We’ve all seen the videos on the Weather Channel of the U.S. Air Force “Hurricane Hunter” planes flying out to measure the current speed, direction and wind velocity of major storms. It’s one of those jobs that someone has to do and you wonder what type of person does it take to fly an airplane into a hurricane?
If you’re ever dreamed of flying on one of those planes, you just missed out on what might have been your best chance to fly over a major hurricane. And you’ll never guess how you could have accomplished that task.
All you needed to do was buy a ticket on Allegiant this past Friday or Saturday from Bangor, Maine to Sanford, Florida.
For some reason, the geniuses at Allegiant decided that flying their MD-80 over Hurricane Florence, very close to the eye, was perfectly fine.
Looking at Flightaware.com, you can track Allegiant 2237 from BGR-SFB. The flight seems to be going fine, cruising at 37,000 feet doing about 530 MPH. When the plane hit the storm, the flight speed keep increasing until it hit 577 MPH. Incredible what a 40 MPH tailwind will do for your flight speed. It took the plane about 40 minutes to clear the storm and get back down to an usual speed. When the news broke about the flight, several pilots on Twitter chimed in that the plane was totally safe at that altitude over the storm.
I guess none of the other airlines knew this because this is was air traffic looked like at the time the storm was approaching the Carolina coast.
The internet eventually noticed Allegiant’s interesting flight path and lit up Twitter with several NSFW comments directed toward the airline and its questionable safety record.
Flying back to Bangor from Florida, the same Allegiant plane made sure to to avoid the storm (and the resulting strong head winds).
You’d think that the PR created from flying through the storm on Friday would cause Allegiant to follow the lead of other airlines and avoid the storm, right?
Here’s the path for the same flight on Saturday:
I guess we can give Allegiant credit for flying a little more inland and trying to avoid flying right through the storm. I still can’t help thinking that Allegiant was doing this on purpose, using the tailwind from the storm to save on jet fuel. I know that’s a crazy thing to think but who knows why you would fly a plane on this route through a storm, on purpose, two days in a row. Would it be that much more difficult to avoid the storm altogether instead of flying through the rain band????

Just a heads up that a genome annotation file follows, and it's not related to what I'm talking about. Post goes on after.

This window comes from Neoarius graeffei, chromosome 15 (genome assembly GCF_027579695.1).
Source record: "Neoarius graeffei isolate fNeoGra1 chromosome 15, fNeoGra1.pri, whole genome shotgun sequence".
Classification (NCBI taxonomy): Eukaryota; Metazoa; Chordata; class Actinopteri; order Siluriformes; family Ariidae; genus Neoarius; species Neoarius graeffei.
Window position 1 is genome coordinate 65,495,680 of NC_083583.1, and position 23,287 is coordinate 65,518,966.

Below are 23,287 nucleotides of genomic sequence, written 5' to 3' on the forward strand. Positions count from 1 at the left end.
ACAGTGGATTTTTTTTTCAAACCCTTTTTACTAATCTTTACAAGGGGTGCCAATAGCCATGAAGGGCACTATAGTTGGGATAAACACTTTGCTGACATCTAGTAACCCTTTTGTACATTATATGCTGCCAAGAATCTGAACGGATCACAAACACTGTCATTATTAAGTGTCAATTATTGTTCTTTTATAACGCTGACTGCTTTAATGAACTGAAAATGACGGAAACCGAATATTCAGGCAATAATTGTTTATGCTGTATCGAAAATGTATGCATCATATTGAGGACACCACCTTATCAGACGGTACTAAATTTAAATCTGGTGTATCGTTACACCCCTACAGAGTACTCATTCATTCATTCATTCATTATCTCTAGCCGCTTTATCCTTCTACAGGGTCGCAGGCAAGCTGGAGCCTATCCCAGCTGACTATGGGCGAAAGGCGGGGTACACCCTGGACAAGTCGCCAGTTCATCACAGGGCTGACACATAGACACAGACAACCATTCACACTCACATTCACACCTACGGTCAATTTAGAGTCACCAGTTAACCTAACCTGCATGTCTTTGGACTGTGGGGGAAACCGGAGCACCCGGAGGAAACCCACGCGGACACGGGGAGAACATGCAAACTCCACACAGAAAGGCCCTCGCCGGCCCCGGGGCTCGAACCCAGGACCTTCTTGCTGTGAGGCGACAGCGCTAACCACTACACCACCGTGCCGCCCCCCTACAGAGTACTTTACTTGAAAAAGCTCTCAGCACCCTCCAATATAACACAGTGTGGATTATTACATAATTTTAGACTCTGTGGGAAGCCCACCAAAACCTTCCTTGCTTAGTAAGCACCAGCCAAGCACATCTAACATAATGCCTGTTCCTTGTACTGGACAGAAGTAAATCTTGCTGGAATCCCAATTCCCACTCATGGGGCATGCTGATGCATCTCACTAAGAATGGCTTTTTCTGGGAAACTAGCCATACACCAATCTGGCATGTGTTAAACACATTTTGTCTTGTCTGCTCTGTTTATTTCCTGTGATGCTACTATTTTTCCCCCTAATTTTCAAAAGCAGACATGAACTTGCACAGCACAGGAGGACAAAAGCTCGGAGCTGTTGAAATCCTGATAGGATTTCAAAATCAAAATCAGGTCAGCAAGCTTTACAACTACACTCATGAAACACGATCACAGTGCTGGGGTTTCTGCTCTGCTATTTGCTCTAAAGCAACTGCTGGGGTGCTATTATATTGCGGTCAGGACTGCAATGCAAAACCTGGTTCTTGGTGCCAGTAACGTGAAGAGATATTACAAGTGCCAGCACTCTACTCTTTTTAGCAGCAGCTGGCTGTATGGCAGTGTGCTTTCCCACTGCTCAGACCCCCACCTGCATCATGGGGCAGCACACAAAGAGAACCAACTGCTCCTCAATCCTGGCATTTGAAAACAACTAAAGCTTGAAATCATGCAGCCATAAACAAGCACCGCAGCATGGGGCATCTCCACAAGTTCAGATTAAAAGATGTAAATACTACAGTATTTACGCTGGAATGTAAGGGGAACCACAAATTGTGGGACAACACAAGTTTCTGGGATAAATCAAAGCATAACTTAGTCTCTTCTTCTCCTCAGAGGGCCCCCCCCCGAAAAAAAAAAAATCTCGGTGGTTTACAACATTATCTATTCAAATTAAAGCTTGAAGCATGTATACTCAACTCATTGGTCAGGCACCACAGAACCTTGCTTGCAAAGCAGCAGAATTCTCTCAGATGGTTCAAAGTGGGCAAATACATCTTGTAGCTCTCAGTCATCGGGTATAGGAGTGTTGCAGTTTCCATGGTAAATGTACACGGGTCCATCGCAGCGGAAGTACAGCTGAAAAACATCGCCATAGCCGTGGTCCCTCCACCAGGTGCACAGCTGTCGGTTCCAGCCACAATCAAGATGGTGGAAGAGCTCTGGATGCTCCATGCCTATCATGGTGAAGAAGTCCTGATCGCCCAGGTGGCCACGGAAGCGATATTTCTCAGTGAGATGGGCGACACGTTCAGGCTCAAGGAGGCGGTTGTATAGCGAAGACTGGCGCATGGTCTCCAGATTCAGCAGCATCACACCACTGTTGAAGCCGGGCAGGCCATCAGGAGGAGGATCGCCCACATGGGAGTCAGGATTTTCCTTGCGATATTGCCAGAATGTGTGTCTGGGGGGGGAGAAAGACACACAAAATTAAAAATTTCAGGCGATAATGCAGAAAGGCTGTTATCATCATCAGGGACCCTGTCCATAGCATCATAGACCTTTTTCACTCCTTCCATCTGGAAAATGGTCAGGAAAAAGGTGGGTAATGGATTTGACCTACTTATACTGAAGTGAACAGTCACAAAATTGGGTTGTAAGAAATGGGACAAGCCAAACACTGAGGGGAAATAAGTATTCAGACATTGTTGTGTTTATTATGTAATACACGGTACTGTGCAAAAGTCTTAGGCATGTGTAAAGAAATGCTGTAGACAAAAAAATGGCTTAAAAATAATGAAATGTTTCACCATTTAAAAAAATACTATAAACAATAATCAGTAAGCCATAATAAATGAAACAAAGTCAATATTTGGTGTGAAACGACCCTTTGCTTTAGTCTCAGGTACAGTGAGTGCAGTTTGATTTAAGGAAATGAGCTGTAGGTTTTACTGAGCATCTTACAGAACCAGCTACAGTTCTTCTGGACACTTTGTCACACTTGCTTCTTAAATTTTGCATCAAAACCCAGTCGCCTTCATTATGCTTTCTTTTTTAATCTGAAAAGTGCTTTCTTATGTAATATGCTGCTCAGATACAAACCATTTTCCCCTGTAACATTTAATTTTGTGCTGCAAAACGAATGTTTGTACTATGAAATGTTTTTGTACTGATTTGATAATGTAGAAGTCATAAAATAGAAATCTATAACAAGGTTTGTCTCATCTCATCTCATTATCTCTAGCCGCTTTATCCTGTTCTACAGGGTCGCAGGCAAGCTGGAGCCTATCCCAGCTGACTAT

I’ve said before that there are several reasons Sharon and I are never going to fly on Allegiant. I now have to add, “The airline has no problem flying through a hurricane to save fuel” to the list.
Like this post? Please share it! We have plenty more just like it and would love if you decided to hang around and clicked the button on the top (if you’re on your computer) or the bottom (if you’re on your phone/tablet) of this page to follow our blog and get emailed notifications of when we post (it’s usually just two or three times a day). Or maybe you’d like to join our Facebook group, where we talk and ask questions about travel (including Disney parks), creative ways to earn frequent flyer miles and hotel points, how to save money on or for your trips, get access to travel articles you may not see otherwise, etc. Whether you’ve read our posts before or this is the first time you’re stopping by, we’re really glad you’re here and hope you come back to visit again!
This post first appeared on Your Mileage May Vary